There will always be clients who refuse to sort out their Will or those that have a small estate that will not be liable to inheritance tax but want advice on how to ensure that their remaining family can benefit from their estate as quickly as possible, especially if there are investments that could be used to pay off debt of a beneficiary. The time required for obtaining a Grant of Probate can be lengthy and it is often the case that an estate that appears simple at outset, manages to throw up all sorts of anomalies that have to be looked into before the estate can be finalised.
A Probate Trust can help in these circumstances as it provides speedy access to the assets of the Trust on death.
How it works
Here is an example designed to represent a typical situation and does not relate to any particular individual.
Alan is 70 years of age. He was previously married to Davina who died in 2008. He remarried Karen in 2015. Alan and Karen live in a house owned by Karen. Alan has owned an investment bond for many years (it was formerly owned jointly with Davina). Alan is the sole surviving life assured.
The bond is currently valued at £100,000. Alan occasionally takes withdrawals to top up his pension income.
Alan and Karen have a joint current account holding £6,000. Alan has a cash ISA valued at £4,000 and a stocks and shares ISA holding £10,000. The ISA manager has confirmed that on Alan’s death it will encash the ISAs and pay the proceeds to Karen without requiring a Grant of Probate.
Obtaining a Grant of Probate can potentially involve delays. Most companies will not allow the proceeds of a bond surrender to be paid out without a Grant of Probate.
Alan has a Will which leaves half his assets to Karen and half to his daughter, from his first marriage, Samantha.
Samantha has a substantial mortgage and Alan has suggested that she uses her inheritance to reduce her borrowings. She agrees that this is a wise strategy.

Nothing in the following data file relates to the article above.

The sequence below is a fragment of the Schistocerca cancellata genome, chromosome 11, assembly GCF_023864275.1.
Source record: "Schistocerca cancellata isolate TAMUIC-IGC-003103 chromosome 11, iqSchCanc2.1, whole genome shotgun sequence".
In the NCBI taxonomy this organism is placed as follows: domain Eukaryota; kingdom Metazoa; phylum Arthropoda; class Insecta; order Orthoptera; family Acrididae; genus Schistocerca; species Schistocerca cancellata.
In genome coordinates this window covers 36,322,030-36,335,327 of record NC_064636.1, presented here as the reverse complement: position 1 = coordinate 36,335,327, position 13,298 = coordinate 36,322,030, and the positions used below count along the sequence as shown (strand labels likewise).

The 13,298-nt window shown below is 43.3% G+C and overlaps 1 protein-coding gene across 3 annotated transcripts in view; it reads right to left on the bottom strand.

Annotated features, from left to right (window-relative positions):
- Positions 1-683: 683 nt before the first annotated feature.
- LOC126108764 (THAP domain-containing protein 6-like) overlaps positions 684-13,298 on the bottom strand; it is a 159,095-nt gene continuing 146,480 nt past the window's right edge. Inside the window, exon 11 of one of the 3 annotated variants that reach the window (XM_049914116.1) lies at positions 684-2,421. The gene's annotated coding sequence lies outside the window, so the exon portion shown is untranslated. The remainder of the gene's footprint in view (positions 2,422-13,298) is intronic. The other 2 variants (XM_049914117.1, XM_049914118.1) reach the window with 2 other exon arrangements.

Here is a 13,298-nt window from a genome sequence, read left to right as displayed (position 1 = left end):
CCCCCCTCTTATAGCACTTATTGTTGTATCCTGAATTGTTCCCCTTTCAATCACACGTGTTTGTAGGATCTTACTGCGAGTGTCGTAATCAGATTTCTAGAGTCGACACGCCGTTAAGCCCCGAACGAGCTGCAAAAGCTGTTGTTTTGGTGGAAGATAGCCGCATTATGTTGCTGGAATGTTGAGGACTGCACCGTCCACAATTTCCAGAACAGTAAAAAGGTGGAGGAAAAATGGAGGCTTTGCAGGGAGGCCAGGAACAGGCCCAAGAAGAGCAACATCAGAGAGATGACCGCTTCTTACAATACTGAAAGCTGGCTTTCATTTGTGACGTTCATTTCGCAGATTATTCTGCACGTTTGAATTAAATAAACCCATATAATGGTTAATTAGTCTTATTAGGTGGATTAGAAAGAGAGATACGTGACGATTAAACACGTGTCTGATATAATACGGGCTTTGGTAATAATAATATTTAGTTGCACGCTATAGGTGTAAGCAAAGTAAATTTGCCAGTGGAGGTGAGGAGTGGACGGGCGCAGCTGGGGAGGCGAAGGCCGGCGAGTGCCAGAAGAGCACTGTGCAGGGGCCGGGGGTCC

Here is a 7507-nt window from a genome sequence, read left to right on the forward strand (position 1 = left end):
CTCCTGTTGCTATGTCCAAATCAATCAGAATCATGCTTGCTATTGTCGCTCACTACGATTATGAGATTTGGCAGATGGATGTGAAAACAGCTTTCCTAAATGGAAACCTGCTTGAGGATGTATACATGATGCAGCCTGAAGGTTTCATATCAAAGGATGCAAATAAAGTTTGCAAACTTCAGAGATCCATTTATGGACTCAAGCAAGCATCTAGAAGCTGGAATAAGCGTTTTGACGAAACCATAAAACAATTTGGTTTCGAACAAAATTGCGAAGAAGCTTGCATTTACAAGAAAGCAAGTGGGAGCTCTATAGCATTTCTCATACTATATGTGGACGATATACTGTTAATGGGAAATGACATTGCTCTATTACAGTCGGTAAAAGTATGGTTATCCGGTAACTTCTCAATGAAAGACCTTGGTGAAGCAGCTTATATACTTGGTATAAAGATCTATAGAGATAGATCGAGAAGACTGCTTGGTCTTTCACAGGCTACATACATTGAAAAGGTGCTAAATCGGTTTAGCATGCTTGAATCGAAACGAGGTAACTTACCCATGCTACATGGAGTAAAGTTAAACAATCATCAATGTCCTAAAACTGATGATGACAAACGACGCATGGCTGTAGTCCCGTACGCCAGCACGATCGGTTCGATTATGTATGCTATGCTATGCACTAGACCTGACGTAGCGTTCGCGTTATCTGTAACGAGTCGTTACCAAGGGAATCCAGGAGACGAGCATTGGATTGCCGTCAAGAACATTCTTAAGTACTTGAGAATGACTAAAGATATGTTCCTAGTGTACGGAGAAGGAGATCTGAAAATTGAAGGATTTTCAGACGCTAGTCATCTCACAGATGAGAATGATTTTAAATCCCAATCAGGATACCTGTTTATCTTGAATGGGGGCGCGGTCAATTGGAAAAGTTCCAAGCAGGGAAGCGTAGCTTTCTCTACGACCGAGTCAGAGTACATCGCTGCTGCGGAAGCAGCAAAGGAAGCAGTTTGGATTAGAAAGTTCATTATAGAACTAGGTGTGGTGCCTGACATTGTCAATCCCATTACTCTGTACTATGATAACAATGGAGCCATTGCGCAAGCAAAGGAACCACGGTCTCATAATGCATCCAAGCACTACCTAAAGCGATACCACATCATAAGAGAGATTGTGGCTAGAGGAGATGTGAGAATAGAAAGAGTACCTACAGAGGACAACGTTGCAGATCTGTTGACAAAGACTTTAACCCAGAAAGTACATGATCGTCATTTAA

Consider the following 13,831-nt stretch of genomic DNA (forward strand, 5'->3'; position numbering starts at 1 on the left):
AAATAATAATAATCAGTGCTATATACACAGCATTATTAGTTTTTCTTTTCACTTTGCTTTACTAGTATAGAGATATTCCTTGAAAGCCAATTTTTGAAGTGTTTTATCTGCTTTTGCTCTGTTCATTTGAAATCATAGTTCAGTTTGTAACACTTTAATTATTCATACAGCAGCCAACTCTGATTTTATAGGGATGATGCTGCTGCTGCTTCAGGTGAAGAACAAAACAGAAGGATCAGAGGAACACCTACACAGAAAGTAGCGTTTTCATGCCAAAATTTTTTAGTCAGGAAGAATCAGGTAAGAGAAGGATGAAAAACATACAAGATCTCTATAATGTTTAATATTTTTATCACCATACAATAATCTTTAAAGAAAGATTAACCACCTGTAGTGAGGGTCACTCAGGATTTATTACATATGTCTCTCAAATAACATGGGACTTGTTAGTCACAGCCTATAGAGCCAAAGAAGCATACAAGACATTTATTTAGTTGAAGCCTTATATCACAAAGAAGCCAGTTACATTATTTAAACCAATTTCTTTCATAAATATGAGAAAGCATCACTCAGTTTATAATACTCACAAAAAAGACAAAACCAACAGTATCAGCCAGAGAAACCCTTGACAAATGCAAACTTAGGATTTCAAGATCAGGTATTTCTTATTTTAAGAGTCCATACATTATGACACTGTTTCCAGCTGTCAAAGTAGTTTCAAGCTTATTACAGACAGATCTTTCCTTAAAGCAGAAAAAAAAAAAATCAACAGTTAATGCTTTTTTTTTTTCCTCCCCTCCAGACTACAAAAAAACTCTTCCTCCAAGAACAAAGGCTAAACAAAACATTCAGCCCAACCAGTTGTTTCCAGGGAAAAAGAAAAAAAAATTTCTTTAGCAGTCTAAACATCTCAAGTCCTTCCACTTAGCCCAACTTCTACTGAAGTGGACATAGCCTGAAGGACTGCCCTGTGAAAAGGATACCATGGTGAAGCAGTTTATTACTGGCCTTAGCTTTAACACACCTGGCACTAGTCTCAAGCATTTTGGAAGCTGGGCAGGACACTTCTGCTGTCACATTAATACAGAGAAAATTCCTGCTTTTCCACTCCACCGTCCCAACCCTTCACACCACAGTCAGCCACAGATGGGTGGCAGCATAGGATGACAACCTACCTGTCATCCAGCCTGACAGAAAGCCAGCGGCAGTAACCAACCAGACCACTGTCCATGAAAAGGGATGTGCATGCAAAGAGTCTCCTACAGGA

If Alan sets up a Probate Trust with the investment bond as the asset within it, it will enable Samantha to get cash quickly – without having to incur the costs (and delays) of obtaining a Grant of Probate.
Alan duly assigns the bond to the
trustees (Alan, Karen and Samantha) of a Probate Trust. Although this is a transfer of value for inheritance tax purposes, no tax will be payable as Alan has not used any of his IHT allowance of £325,000 (for tax year 2017/2018 and 2018/2019). Alan can access the bond to supplement his pension as required with the trustees’ consent.
On Alan’s death the bond will come to an end (Alan being the last life assured).
As a result of using the Probate Trust, the proceeds of the bond will be paid directly to Karen and Samantha in such proportions as they request, avoiding the potentially lengthy delays of obtaining a Grant of Probate. The taxation implications for any beneficiaries will depend on how the bond was set up.
Who is it for?
The Probate Trust is designed for people who want to:
- Have speedy access to the funds on death for their family
- Avoid the need to obtain a Grant of Probate on death (in respect of the bond)
- Ensure the proceeds of the bond are paid in accordance with their wishes and without the need for a Will
- Have access to the bond throughout their lifetime at the discretion of the trustees
Who should not consider a Probate Trust?
The Probate Trust is not designed:
- To reduce Inheritance Tax (IHT).
- It provides no IHT advantages.
- For jointly owned bonds
- For people with a total estate value (including the value of the bond to be placed in trust) over the current IHT allowance of £325,000 (for tax year 2017/18 and 2018/19).
Where you come
Naturally you are best placed to create these Trust documents for the client.
Where we come in
If it is our client we can assist with details of the potential beneficiaries and trustees.
In all cases we can choose the most appropriate investment and investment portfolio to suit the client.